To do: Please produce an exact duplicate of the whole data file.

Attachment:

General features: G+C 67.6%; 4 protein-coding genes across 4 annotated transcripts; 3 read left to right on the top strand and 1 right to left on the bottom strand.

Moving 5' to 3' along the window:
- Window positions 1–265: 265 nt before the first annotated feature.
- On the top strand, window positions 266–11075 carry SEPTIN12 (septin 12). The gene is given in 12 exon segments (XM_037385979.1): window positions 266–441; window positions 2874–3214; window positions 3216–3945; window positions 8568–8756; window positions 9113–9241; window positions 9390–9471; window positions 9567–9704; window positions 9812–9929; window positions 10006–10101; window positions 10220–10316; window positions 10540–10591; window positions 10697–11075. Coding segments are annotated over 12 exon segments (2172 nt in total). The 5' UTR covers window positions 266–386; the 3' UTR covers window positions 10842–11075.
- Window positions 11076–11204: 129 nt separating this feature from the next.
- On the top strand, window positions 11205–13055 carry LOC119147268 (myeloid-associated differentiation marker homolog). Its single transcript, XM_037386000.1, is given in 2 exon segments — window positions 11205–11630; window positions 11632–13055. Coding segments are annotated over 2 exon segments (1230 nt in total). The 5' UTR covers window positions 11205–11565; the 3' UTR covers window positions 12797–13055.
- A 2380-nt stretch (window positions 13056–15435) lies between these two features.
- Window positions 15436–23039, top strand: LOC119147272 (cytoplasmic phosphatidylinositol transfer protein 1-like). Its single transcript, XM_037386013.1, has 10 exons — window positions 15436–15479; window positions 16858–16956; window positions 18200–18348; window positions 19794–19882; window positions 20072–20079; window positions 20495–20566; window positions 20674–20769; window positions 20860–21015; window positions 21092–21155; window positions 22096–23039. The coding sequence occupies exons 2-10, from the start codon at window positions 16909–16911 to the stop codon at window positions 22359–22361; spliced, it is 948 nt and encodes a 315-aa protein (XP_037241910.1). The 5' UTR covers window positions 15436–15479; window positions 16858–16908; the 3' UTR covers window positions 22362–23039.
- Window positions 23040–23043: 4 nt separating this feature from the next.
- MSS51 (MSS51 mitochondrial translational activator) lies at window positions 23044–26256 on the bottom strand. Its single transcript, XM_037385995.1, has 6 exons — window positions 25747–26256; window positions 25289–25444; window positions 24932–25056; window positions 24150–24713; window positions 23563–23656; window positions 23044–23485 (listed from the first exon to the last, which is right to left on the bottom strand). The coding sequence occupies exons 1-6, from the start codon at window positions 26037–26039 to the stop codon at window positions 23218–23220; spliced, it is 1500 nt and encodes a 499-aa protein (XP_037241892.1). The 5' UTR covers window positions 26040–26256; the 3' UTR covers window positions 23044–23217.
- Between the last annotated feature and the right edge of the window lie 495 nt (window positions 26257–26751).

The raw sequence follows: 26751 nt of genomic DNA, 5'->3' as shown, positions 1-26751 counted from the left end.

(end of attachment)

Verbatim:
General features: G+C 67.6%; 4 protein-coding genes across 4 annotated transcripts; 3 read left to right on the top strand and 1 right to left on the bottom strand.

Moving 5' to 3' along the window:
- Window positions 1–265: 265 nt before the first annotated feature.
- On the top strand, window positions 266–11075 carry SEPTIN12 (septin 12). The gene is given in 12 exon segments (XM_037385979.1): window positions 266–441; window positions 2874–3214; window positions 3216–3945; window positions 8568–8756; window positions 9113–9241; window positions 9390–9471; window positions 9567–9704; window positions 9812–9929; window positions 10006–10101; window positions 10220–10316; window positions 10540–10591; window positions 10697–11075. Coding segments are annotated over 12 exon segments (2172 nt in total). The 5' UTR covers window positions 266–386; the 3' UTR covers window positions 10842–11075.
- Window positions 11076–11204: 129 nt separating this feature from the next.
- On the top strand, window positions 11205–13055 carry LOC119147268 (myeloid-associated differentiation marker homolog). Its single transcript, XM_037386000.1, is given in 2 exon segments — window positions 11205–11630; window positions 11632–13055. Coding segments are annotated over 2 exon segments (1230 nt in total). The 5' UTR covers window positions 11205–11565; the 3' UTR covers window positions 12797–13055.
- A 2380-nt stretch (window positions 13056–15435) lies between these two features.
- Window positions 15436–23039, top strand: LOC119147272 (cytoplasmic phosphatidylinositol transfer protein 1-like). Its single transcript, XM_037386013.1, has 10 exons — window positions 15436–15479; window positions 16858–16956; window positions 18200–18348; window positions 19794–19882; window positions 20072–20079; window positions 20495–20566; window positions 20674–20769; window positions 20860–21015; window positions 21092–21155; window positions 22096–23039. The coding sequence occupies exons 2-10, from the start codon at window positions 16909–16911 to the stop codon at window positions 22359–22361; spliced, it is 948 nt and encodes a 315-aa protein (XP_037241910.1). The 5' UTR covers window positions 15436–15479; window positions 16858–16908; the 3' UTR covers window positions 22362–23039.
- Window positions 23040–23043: 4 nt separating this feature from the next.
- MSS51 (MSS51 mitochondrial translational activator) lies at window positions 23044–26256 on the bottom strand. Its single transcript, XM_037385995.1, has 6 exons — window positions 25747–26256; window positions 25289–25444; window positions 24932–25056; window positions 24150–24713; window positions 23563–23656; window positions 23044–23485 (listed from the first exon to the last, which is right to left on the bottom strand). The coding sequence occupies exons 1-6, from the start codon at window positions 26037–26039 to the stop codon at window positions 23218–23220; spliced, it is 1500 nt and encodes a 499-aa protein (XP_037241892.1). The 5' UTR covers window positions 26040–26256; the 3' UTR covers window positions 23044–23217.
- Between the last annotated feature and the right edge of the window lie 495 nt (window positions 26257–26751).

The raw sequence follows: 26751 nt of genomic DNA, 5'->3' as shown, positions 1-26751 counted from the left end.